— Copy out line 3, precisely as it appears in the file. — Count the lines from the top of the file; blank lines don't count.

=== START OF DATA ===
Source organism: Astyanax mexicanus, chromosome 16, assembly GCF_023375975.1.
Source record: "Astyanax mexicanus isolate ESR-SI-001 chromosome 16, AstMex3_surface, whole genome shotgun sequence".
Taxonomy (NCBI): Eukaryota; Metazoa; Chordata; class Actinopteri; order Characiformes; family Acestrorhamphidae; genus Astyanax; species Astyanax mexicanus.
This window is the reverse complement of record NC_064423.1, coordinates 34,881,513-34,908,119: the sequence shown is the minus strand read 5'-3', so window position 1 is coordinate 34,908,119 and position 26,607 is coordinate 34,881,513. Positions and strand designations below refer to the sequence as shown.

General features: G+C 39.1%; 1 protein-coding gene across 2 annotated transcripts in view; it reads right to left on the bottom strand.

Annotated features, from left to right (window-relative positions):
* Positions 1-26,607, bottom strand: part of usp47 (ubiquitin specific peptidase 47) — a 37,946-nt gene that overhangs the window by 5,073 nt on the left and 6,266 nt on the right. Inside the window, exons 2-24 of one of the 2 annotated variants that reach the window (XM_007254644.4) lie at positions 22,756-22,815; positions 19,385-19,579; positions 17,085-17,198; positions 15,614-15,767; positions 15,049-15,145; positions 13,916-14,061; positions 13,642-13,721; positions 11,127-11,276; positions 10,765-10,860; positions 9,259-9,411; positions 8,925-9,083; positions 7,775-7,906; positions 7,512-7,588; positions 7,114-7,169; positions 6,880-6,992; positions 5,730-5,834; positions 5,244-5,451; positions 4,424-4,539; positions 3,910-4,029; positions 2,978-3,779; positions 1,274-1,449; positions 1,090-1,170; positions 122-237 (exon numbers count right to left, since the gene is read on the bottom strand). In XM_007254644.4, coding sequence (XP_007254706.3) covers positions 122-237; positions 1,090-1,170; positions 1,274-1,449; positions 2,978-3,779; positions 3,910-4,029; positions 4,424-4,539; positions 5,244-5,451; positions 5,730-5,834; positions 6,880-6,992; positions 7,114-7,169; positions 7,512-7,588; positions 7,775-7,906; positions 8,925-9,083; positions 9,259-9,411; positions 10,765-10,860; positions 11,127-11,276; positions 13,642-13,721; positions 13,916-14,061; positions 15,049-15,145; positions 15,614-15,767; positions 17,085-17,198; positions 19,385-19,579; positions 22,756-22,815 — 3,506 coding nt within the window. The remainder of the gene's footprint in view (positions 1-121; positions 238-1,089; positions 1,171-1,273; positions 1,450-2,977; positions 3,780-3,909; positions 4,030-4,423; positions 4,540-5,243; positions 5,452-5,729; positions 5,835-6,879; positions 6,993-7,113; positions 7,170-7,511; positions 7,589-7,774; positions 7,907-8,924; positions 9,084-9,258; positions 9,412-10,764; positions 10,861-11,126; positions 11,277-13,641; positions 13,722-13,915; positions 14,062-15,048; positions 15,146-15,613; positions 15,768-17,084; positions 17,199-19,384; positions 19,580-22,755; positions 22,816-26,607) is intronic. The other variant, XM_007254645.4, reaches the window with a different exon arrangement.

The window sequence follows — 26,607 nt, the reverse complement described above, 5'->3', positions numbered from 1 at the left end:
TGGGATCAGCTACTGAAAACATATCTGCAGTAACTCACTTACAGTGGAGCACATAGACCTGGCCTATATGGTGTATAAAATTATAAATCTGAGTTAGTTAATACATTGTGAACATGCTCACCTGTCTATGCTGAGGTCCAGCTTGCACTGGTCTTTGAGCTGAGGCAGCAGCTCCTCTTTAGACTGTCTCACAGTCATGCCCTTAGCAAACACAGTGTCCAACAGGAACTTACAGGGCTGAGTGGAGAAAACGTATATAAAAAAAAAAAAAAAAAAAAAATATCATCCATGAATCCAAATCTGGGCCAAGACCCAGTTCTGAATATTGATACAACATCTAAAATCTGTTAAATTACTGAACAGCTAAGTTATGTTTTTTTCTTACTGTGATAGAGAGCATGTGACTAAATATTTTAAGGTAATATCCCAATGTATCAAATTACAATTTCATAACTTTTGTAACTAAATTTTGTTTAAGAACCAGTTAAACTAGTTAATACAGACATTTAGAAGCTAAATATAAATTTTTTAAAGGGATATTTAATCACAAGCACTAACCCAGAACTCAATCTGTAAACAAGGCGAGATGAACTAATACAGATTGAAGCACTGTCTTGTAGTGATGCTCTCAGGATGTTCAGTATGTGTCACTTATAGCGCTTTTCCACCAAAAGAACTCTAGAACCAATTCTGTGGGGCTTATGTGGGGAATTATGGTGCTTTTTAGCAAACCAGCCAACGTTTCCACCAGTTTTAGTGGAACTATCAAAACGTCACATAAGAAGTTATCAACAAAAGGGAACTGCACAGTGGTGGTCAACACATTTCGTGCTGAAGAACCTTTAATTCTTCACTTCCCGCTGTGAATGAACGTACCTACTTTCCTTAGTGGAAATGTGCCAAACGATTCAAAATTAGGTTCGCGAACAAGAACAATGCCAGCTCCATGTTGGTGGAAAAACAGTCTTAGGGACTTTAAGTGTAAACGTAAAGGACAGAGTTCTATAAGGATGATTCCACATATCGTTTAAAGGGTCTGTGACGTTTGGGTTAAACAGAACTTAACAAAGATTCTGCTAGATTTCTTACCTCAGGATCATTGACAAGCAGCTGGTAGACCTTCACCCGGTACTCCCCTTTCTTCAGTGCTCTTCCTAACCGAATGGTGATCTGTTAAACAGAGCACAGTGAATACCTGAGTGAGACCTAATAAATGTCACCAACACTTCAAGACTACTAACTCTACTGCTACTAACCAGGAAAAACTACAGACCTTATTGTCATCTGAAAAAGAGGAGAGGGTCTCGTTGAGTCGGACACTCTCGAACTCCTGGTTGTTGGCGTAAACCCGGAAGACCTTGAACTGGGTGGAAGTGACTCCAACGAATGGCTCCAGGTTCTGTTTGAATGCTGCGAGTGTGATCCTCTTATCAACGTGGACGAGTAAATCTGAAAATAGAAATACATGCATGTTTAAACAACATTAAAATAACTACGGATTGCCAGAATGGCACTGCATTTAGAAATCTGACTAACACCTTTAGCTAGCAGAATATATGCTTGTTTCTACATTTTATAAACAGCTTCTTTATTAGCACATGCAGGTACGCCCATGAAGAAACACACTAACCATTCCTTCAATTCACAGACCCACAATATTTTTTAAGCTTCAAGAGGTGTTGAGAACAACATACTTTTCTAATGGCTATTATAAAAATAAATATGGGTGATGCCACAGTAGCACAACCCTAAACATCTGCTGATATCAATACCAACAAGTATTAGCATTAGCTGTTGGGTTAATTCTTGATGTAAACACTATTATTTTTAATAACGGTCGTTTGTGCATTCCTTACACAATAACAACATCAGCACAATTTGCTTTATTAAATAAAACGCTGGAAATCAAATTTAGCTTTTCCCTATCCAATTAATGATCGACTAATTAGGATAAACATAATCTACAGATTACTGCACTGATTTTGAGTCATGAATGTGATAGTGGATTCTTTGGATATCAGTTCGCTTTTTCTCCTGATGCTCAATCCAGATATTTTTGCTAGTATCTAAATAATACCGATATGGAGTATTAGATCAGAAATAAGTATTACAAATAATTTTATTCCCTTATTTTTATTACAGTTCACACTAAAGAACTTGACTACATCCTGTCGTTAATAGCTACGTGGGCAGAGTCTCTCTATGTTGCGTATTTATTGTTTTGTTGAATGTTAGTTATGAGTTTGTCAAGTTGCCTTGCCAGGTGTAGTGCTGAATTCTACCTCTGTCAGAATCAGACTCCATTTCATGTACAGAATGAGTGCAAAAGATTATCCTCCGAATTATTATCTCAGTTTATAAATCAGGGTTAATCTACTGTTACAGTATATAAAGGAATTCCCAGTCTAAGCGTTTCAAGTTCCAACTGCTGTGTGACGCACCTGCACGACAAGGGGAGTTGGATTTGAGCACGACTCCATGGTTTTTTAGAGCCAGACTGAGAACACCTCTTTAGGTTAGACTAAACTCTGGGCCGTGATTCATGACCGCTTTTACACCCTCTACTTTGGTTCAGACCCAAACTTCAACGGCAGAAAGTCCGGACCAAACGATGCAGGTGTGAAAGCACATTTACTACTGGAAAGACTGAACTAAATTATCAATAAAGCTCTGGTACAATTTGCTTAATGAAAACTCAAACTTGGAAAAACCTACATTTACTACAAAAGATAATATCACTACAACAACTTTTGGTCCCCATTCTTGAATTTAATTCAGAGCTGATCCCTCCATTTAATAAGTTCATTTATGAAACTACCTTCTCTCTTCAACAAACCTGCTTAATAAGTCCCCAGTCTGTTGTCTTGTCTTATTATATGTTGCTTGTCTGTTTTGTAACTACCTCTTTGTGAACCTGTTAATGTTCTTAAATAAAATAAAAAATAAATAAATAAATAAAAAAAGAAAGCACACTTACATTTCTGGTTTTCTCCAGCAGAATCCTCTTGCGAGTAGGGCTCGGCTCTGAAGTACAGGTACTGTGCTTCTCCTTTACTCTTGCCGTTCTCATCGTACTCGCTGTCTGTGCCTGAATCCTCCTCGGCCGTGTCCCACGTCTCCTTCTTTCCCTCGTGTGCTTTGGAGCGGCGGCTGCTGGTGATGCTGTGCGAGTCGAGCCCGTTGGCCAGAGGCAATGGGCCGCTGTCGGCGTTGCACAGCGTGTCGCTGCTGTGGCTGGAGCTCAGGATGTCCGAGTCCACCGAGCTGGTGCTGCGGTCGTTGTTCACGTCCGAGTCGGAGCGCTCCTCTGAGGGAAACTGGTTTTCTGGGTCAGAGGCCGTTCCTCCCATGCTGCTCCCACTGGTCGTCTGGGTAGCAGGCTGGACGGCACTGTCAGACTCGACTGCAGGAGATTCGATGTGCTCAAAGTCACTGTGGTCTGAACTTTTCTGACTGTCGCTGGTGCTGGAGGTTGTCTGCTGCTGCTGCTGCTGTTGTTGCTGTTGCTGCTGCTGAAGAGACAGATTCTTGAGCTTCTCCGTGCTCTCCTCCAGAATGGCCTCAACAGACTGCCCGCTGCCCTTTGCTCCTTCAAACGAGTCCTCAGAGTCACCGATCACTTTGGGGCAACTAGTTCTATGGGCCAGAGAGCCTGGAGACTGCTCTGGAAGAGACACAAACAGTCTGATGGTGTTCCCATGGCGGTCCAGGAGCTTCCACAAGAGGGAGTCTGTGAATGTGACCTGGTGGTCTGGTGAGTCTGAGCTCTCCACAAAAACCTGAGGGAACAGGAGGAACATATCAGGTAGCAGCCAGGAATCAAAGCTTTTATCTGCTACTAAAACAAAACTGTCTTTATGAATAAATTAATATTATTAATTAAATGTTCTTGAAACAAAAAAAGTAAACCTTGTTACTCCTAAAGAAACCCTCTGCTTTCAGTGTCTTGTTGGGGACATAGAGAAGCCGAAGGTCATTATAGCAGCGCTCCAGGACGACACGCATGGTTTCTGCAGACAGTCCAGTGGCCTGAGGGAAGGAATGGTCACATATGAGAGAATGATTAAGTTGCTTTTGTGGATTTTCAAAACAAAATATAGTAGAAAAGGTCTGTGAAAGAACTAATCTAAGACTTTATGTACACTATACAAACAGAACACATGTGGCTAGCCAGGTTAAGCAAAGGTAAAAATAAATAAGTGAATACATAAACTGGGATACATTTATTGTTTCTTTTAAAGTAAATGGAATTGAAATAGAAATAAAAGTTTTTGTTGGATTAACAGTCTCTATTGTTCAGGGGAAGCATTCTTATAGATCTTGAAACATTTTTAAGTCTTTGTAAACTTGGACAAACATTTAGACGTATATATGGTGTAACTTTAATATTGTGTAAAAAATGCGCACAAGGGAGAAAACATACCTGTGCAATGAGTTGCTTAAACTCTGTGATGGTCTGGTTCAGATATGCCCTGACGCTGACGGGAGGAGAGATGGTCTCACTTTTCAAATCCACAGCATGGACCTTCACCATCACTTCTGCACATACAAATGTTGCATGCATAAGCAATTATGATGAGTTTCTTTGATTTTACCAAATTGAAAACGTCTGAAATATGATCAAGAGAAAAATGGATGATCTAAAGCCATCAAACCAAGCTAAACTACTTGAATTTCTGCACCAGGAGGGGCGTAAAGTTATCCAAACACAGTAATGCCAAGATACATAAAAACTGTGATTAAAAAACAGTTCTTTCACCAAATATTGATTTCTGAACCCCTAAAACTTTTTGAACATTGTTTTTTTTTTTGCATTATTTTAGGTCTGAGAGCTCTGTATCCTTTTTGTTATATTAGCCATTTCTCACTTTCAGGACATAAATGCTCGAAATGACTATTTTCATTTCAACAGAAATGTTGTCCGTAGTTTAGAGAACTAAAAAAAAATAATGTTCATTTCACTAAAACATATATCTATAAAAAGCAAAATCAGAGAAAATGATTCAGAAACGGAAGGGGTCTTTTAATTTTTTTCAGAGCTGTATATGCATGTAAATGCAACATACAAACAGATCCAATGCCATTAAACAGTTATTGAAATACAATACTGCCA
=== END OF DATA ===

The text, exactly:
Taxonomy (NCBI): Eukaryota; Metazoa; Chordata; class Actinopteri; order Characiformes; family Acestrorhamphidae; genus Astyanax; species Astyanax mexicanus.